An excavation out of the corner of the building at the point where the roof is lifted makes room for a covered patio that can be entered through the dining area. From here, there is access to the back yard, a 15’ wide excavated space that continues the succession of planes from the inside, creating a transition from the interior landscape to the hill.
On the opposite side of the kitchen/dining area, the volume folds away from the hill, moving downwards and again towards the street, when it is dramatically cut off, leaving a framed view overlooking the Silverlake reservoir.
The physical usage of the landscape was not as important as the containment of the building within the landscape, the creation of an artificial landscape inside and the experience of the distant views. The folding of the volume and the openings on its interior facade make it possible to inhabit the space and simultaneously to view it from within, across the void and to itself once more, creating a condition where the observer becomes the object of his own observation. The path of one’s own and the building’s movement can be retraced through the openings on the interior skin.
One of the central questions of this project was how to achieve an economical design on a site that was almost impossible to build upon. An early scheme, a serene, two-story building that maintained the same absolute height throughout and established no relationship to the landscape, proved to be uneconomical because it required huge retaining walls. It became necessary to develop a strategy that would keep the retaining walls as low as possible. This was accomplished in the final scheme by adjusting the building height to the topography, using Structural Concrete Insulated Panels (SCIP), a lightweight, easily to assemble system that was more cost-effective to use than cast in place formed concrete walls. Conceptually, the structure was developed as an exo-skeleton against the earth with the inside forms and spaces contained by light gauge cold-rolled steel, which can be folded and penetrated as necessary. The SCIP panel construction provides a R-40 average insulation value for the entire house. In addition the SCIP panels are made from 100% recycled and post consumer foam and have a 50% fly-ash content in the concrete.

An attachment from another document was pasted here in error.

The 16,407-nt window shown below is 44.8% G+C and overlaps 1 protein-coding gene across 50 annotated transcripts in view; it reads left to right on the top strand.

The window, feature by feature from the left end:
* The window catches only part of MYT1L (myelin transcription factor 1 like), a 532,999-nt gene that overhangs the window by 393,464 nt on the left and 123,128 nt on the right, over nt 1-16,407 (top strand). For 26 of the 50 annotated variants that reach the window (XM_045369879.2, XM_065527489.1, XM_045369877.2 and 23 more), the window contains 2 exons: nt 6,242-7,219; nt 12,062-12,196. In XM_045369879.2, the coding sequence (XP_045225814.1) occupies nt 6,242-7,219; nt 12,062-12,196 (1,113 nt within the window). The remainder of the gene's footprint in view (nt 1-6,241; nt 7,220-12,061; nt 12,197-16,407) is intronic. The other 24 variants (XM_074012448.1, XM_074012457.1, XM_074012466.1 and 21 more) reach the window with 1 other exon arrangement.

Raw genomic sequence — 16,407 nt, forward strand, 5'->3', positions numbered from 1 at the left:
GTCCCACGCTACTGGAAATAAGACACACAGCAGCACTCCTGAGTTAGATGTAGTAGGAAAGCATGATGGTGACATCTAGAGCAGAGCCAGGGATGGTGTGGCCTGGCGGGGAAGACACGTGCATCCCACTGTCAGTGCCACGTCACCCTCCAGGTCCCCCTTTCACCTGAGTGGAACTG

The Vail Grant House distinguishes itself from most conventionally developed projects in that it incorporates energy efficient measures that exceed standard practice, optimize building performance, and ensure reduced energy use during all phases of construction and occupancy. The planning and design emerged from close consideration and employment of passive solar design strategies. These strategies include: locating and orienting the building to control solar cooling loads; shaping and orienting the building for exposure to prevailing winds; shaping the building to induce buoyancy for natural ventilation; designing windows to maximize daylighting; shading south facing windows and minimizing west-facing glazing; designing windows to maximize natural ventilation; shaping and planning the interior to enhance daylight and natural air flow distribution.
Furthermore, the building width was intentionally limited to 15’ throughout, reducing spans and simplifying construction. Solar panels placed on the slope behind the house produce enough energy to make this a completely self-sustained building. Small diameter pipes are inserted into the hillside and thru the SCIP panels bringing 60ºC air into the building for natural air-conditioning. The large viewing window also allow the sun to heat the adjacent interior concrete slab creating natural convection that rises up the interior space and is vented at the uppermost portions of the building. This will allow natural airflow for both natural cooling and solar radiant heating. When completed the Vail Grant Residence will be 100% energy independent.
By responding to the visceral aspects of the site, both physical and regulatory, a unique sustainable and economic design was achieved. Read Less